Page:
I’m on a train, and out of the window I see a red kite, Milvus milvus, circling high above. I notice it, with pleasure, but without any thrill as it is such a normal sight. I settle back in my seat. Then I remember, the first time I saw red kites; a pair, circling together, from a cliff path in Cornwall 26 years ago. I was 21, and walking some of the South West Coast Path, and I had never seen this bird species before. I stood still, and felt the sense of a special moment, recording that scene in my mind’s eye in case it never appeared again.
Contrasting these two sightings, I wondered; which was better? And I decided, after some thought, that the second one was far far nicer.
Because, the thrill of the rare is all very well; but, those birds were special because they were rare, because there were so few of them. Nowadays, after decades of intensive reintroduction efforts, kites are a common sight in much of the western British Isles. And I would rather know that they were no longer endangered, and be familiar enough with them that I can distinguish between kite and buzzard (Buteo buteo) by the shape of their tails. I like that much more.
Other birds that have acquired ‘common’ status in my life now (compared to the rarity of them in my childhood) are jays, Garrulus glandarius, and wrens, Troglodytes troglodytes, which frequent my garden on a daily basis.
In contrast sparrows (Passer domesticus) have dwindled; once the most likely answer to ‘What was that small brown bird?’ their squabbling noisy rabbles are unusual. Although at least they are now seen, when for some years they had vanished completely.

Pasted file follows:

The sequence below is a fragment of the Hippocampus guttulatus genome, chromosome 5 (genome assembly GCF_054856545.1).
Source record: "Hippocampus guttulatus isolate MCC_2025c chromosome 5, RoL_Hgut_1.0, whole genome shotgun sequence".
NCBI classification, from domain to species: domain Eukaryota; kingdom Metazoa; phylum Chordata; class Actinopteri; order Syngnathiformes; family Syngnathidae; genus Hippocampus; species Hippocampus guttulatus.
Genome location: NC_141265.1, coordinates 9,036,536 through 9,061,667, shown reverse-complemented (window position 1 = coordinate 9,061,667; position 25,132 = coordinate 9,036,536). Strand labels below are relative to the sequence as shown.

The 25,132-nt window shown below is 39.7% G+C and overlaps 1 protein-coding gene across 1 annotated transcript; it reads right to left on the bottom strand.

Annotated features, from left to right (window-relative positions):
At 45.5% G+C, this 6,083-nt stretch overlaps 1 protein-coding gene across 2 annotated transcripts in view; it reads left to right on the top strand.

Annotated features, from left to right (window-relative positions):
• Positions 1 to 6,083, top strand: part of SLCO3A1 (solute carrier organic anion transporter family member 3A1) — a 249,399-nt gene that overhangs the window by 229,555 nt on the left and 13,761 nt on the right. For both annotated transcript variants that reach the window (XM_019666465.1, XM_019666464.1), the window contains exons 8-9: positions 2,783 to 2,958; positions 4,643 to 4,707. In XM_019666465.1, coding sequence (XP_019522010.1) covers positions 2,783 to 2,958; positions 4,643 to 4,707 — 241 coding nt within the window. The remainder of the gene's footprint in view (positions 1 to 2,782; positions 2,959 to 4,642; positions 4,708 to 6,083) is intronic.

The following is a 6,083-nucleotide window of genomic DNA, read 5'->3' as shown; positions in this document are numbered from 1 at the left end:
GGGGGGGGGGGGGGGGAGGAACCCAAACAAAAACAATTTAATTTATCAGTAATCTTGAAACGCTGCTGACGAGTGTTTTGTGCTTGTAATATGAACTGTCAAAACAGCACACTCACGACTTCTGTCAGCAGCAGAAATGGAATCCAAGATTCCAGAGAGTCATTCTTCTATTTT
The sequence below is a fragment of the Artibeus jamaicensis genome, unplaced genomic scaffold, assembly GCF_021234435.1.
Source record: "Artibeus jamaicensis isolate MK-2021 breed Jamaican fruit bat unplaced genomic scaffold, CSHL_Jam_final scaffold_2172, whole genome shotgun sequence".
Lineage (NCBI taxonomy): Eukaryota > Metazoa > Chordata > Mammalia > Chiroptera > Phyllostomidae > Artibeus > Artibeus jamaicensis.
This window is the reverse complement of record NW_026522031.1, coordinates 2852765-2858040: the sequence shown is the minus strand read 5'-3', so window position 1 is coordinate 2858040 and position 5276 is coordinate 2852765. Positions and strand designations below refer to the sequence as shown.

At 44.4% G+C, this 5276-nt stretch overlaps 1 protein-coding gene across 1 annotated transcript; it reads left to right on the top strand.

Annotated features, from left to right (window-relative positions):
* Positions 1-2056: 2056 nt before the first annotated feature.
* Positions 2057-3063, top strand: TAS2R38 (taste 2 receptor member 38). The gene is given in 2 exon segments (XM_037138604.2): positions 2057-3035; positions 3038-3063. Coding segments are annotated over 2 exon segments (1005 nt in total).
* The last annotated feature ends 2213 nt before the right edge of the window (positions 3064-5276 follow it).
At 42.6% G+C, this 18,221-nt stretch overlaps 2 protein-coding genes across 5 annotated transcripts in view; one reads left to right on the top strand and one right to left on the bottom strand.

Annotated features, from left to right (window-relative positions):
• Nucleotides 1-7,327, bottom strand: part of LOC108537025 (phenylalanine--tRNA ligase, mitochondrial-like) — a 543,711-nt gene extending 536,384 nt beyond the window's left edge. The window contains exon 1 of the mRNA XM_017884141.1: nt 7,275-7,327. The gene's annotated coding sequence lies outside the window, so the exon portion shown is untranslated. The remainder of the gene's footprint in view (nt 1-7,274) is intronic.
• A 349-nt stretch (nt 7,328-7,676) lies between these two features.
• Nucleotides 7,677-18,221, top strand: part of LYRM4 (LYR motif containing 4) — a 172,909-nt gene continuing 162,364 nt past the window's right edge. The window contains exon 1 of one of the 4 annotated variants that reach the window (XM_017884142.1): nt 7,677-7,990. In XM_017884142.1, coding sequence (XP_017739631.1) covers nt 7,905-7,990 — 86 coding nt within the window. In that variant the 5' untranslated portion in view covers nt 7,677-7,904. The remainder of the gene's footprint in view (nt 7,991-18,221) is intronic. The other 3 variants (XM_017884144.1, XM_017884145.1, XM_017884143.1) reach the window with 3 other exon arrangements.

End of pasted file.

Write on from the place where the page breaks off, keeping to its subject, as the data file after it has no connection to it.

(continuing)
Similarly, I could relate to you examples of magick spells that worked spookily well from twenty years ago, while now they hardly register on my awareness.
Does this matter? I still get a slight sense of surprise when a spell does happen to coincide with the reality which follows it, but I don’t get the same open mouthed shock. Is this better, I wonder?
Given that this occurs partly because I have so many successful spells, and also that it allows me to hold more lightly to what could be adjudged as potential Epic Wins, I think I prefer it.
Like the sparrows I now appreciate as valuable the ordinary moments, the me doing normal, as extremely important and significant. Mowing the lawn, watching tv with my children, visiting friends, even working, all have a distinct savour about them, especially after they vanished from my life while I was laid low for so long with an inner ear malfunction.
The take home message from this brief essay has something to do with both appreciating the ordinary as if it were special; and, allowing the special to take on the qualia of the expected, the mundane.
All moments of existence have the possibility of either frame. We can even hover between the two states, circling categories without needing to decide. We can choose how we view our lives, according to circumstances.